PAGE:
People seem to want to climb right into the display cases at the Walters Art Gallery's great new time machine, "Egypt's Golden Age."
For the show opening today is a celebration of real life in the New Kingdom, letting us see how Egyptians lived 3,000 years ago, what they ate and wore, their furniture and tools and musical instruments, their gardens, their pets, their makeup kits. It is touching in a way the King Tut show never was, because it reminds us that we are connected.
That mallet handle is polished by the hand that wielded it for a lifetime. This broom is dark with skin oils where it was held. Here is a cosmetic ointment spoon fashioned to someone's fancy in the form of a nude girl swimming. There is an ingenious little jewelry box with sliding drawers and hinged lids that still work. And see the plasterer's float that looks like something you could buy at Hechinger's this afternoon, and the artist's palettes with some paints nearly used up and others virtually untouched, and the hair curlers, and the baskets, and the ancient roast duck, the loaves of bread, the raisins, actual raisins . . . raisins!
No wonder the exhibit area has been radically opened, with three walls knocked out: People aren't going to want to leave. They'll stop and gape at lovely details of carving, at ivory-inlaid wood, at delicate jewelry, at the subtle marks of humanity on these things that were bought and used and perhaps cherished, and were certainly no mere ritual funerary facsimiles. One spectacular display of furniture has no glass in front, just a wooden embankment slanting it out of reach. There it is, so close you can breathe on it: the palpable reality of a people gone to dust 50 lifetimes ago.
More than 400 items have been collected here at 600 N. Charles St. from 35 museums in Europe and America (a handful from the Walters itself), with the aid of grants from the City of Baltimore and Martin Marietta Corp. The show covers what is probably the most interesting period in Egypt's long history, from 1558 to 1085 B.C., a prosperous epoch that included the strange episode of Akhenaten, the odd-looking long-headed pharaoh who founded a monotheistic religion and a new city, Amarna.
The New Kingdom, ranging through the 18th, 19th and 20th dynasties, began with the defeat of the Hyksos, nomadic invaders who had ruled the Nile for a century. Under a succession of warrior kings, notably the megalomaniac Rameses II, Egypt spread an empire from Syria to the Sudan, drawing tribute from the Levant, Cyprus, the Aegean and Africa.
"In my brother's land, gold is as plentiful as dust," an Iraqi king wrote one pharaoh. Exotic stones, woods, beasts and spices flooded the country. Foreign influences swept in along with other imports. Decades of prosperity produced a sophisticated urban society of entrepreneurs, professional soldiers, priests and civil servants: the world's first middle class, perhaps. There was time to enjoy life.
And this is the life we sense in the new exhibit, a cosmopolitan society that loved its luxuries and cultivated taste. There is not a lot of gold on display. (One hopes this means the fad for gold -- any gold -- in museum shows has finally passed.) In fact, silver was rarer than gold in the New Kingdom. The beauties here are subtler than either.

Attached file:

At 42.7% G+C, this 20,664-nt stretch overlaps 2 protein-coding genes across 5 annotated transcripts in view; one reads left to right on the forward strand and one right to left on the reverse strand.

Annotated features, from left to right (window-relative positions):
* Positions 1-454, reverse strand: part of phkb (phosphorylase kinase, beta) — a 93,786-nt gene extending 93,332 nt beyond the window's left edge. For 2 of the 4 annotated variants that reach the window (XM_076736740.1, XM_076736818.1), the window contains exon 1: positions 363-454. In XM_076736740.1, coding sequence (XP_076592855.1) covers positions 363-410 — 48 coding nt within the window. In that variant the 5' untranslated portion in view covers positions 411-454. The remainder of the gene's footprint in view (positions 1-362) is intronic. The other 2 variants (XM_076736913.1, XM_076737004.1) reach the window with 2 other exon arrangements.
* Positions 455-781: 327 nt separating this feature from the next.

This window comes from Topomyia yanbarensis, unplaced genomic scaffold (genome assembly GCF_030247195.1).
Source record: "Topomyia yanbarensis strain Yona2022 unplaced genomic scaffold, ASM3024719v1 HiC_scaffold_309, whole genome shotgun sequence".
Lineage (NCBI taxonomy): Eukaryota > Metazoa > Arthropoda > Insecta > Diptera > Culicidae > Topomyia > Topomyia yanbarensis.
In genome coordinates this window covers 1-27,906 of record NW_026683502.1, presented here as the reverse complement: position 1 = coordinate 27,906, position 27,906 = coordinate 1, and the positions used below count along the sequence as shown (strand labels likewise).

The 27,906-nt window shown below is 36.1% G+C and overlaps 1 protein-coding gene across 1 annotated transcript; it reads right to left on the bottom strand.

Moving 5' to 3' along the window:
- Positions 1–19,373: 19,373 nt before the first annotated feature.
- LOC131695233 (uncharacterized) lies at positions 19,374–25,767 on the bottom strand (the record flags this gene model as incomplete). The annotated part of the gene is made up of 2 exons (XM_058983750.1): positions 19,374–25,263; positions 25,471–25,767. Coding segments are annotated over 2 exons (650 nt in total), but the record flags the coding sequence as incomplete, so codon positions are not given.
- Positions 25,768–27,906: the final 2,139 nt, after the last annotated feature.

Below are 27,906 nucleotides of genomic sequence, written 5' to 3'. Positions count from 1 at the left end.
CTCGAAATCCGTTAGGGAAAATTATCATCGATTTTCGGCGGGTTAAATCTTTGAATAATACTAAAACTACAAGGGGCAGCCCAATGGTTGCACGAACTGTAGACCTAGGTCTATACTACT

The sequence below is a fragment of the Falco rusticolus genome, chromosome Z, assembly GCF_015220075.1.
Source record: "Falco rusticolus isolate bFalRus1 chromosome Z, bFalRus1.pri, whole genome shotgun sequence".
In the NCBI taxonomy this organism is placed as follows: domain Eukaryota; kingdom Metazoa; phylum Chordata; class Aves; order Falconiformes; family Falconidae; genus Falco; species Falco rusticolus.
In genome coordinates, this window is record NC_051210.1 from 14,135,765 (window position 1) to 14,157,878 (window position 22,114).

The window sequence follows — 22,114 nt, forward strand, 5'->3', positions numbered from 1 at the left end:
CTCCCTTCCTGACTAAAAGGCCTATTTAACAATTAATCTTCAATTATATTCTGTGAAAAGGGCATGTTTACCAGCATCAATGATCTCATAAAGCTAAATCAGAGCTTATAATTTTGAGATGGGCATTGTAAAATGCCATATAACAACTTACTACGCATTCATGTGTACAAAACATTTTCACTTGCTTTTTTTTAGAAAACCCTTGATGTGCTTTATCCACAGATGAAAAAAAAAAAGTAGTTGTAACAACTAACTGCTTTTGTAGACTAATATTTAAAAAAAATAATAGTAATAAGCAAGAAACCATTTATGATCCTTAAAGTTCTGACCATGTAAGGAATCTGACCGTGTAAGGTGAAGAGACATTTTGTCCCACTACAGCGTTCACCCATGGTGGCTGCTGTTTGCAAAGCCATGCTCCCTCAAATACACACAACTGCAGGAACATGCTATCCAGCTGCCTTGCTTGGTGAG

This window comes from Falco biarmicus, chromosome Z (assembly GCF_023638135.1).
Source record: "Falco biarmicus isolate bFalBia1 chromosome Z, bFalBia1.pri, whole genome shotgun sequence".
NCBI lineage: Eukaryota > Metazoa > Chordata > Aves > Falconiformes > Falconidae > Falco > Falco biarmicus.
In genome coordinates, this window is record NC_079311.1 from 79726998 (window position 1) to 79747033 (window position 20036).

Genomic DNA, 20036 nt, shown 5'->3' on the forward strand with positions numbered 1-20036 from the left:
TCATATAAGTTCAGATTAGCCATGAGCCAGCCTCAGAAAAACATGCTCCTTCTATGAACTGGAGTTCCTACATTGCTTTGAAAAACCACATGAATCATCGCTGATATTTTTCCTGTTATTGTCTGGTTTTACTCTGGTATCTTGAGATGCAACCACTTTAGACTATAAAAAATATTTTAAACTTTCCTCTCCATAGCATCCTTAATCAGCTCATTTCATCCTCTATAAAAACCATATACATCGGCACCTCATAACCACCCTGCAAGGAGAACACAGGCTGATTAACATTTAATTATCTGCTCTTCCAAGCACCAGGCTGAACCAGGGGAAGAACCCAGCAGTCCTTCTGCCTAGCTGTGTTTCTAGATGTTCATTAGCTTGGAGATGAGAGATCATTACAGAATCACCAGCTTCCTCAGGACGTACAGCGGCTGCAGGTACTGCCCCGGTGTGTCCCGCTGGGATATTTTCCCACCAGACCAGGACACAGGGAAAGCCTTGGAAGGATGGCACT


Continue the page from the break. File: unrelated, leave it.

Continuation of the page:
At the entrance is a little garden based on a Theban mural, which is reproduced nearby. It contains lotus, papyrus and other plants whose shapes appear over and over in decorations. Next door is a full-scale room from a villa, built jointly by the Walters and the co-sponsoring museums in Boston and Houston. There is also a model of a house and an aerial view of Amarna, where villas sometimes ran to 40 rooms, with indoor plumbing, skylights and rooftop ventilators.
It's the details that stop you: the fine ivory stripes inlaid in an elegant ebony chair; the perfect duck, two millimeters long, inscribed on a seal ring; the ibexes carved in exquisite deep relief in limestone so that every curving plane of their bodies comes to life.
To anyone who has seen the pathetic shreds of ancient basketry dug from Indian tombs, these undamaged woven rush plates and baskets are hard to believe. There is even a bolt of the diaphanous linen that Egyptians wore, and a reproduction of their dress. There are kohl bottles with traces of the dark eyeliner makeup still in them. (The stylized eye outline so common in Egyptian portraits had a religious context and also protected the eye from the glaring sun, as in modern football.) There are tweezers and razors and many-colored glass bottles--the first glass.
Intelligently brief explanations carry the viewers along without stopping them in midstream. For instance, the national game, senet, is described just enough to make sense of the various pieces and their 30-square board. As for the play, we learn that the game evolved into a private contest with fate, Pac-Man in clay: Will I make it to the Afterworld? This is really all we need to know right now. But for those who want to probe further, the gallery stands ready to help. It has expanded its hours (11 to 5 except Mondays) to stay open until 10 Tuesdays. A $2 admission fee is charged.
In fact, the Walters has almost fallen over backward to complete the experience, augmenting the show, which runs until Jan. 2, with such excitements as a hieroglyphics workshop, tours, concerts and lectures, outreach programs on music, archeology, prehistory, mummies and so forth, an Egyptian bazaar featuring reproductions, a dance demonstration, and films ranging from documentaries to the thriller "Sphinx." Also "Abbott and Costello Meet the Mummy." More complete you cannot get.